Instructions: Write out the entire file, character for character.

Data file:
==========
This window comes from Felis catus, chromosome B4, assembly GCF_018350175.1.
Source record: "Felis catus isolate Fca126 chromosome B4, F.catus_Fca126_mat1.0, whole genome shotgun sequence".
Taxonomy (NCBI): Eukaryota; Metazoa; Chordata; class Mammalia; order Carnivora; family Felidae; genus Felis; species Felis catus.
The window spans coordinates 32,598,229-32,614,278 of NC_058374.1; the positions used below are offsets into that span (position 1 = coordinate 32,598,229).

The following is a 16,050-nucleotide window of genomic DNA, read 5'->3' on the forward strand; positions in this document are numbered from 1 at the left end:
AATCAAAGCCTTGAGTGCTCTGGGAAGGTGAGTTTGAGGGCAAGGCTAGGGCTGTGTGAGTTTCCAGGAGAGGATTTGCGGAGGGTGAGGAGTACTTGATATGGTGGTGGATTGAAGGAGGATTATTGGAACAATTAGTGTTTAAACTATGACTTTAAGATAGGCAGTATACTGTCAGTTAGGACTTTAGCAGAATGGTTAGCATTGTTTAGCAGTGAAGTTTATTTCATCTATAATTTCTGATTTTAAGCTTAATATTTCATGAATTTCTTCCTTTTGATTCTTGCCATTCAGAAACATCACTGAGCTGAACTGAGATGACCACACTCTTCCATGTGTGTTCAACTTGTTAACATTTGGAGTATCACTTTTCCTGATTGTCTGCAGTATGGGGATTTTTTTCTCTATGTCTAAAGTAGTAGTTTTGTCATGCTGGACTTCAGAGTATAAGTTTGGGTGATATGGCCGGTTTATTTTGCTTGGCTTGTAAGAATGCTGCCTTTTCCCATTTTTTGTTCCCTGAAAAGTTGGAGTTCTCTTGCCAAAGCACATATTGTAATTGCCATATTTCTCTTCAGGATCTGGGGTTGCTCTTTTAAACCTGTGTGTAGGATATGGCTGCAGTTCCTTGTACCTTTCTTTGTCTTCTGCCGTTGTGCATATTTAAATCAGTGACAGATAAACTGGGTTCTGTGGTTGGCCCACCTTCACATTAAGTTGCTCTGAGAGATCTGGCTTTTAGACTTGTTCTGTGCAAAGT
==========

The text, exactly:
This window comes from Felis catus, chromosome B4, assembly GCF_018350175.1.
Source record: "Felis catus isolate Fca126 chromosome B4, F.catus_Fca126_mat1.0, whole genome shotgun sequence".
Taxonomy (NCBI): Eukaryota; Metazoa; Chordata; class Mammalia; order Carnivora; family Felidae; genus Felis; species Felis catus.
The window spans coordinates 32,598,229-32,614,278 of NC_058374.1; the positions used below are offsets into that span (position 1 = coordinate 32,598,229).

The following is a 16,050-nucleotide window of genomic DNA, read 5'->3' on the forward strand; positions in this document are numbered from 1 at the left end:
AATCAAAGCCTTGAGTGCTCTGGGAAGGTGAGTTTGAGGGCAAGGCTAGGGCTGTGTGAGTTTCCAGGAGAGGATTTGCGGAGGGTGAGGAGTACTTGATATGGTGGTGGATTGAAGGAGGATTATTGGAACAATTAGTGTTTAAACTATGACTTTAAGATAGGCAGTATACTGTCAGTTAGGACTTTAGCAGAATGGTTAGCATTGTTTAGCAGTGAAGTTTATTTCATCTATAATTTCTGATTTTAAGCTTAATATTTCATGAATTTCTTCCTTTTGATTCTTGCCATTCAGAAACATCACTGAGCTGAACTGAGATGACCACACTCTTCCATGTGTGTTCAACTTGTTAACATTTGGAGTATCACTTTTCCTGATTGTCTGCAGTATGGGGATTTTTTTCTCTATGTCTAAAGTAGTAGTTTTGTCATGCTGGACTTCAGAGTATAAGTTTGGGTGATATGGCCGGTTTATTTTGCTTGGCTTGTAAGAATGCTGCCTTTTCCCATTTTTTGTTCCCTGAAAAGTTGGAGTTCTCTTGCCAAAGCACATATTGTAATTGCCATATTTCTCTTCAGGATCTGGGGTTGCTCTTTTAAACCTGTGTGTAGGATATGGCTGCAGTTCCTTGTACCTTTCTTTGTCTTCTGCCGTTGTGCATATTTAAATCAGTGACAGATAAACTGGGTTCTGTGGTTGGCCCACCTTCACATTAAGTTGCTCTGAGAGATCTGGCTTTTAGACTTGTTCTGTGCAAAGT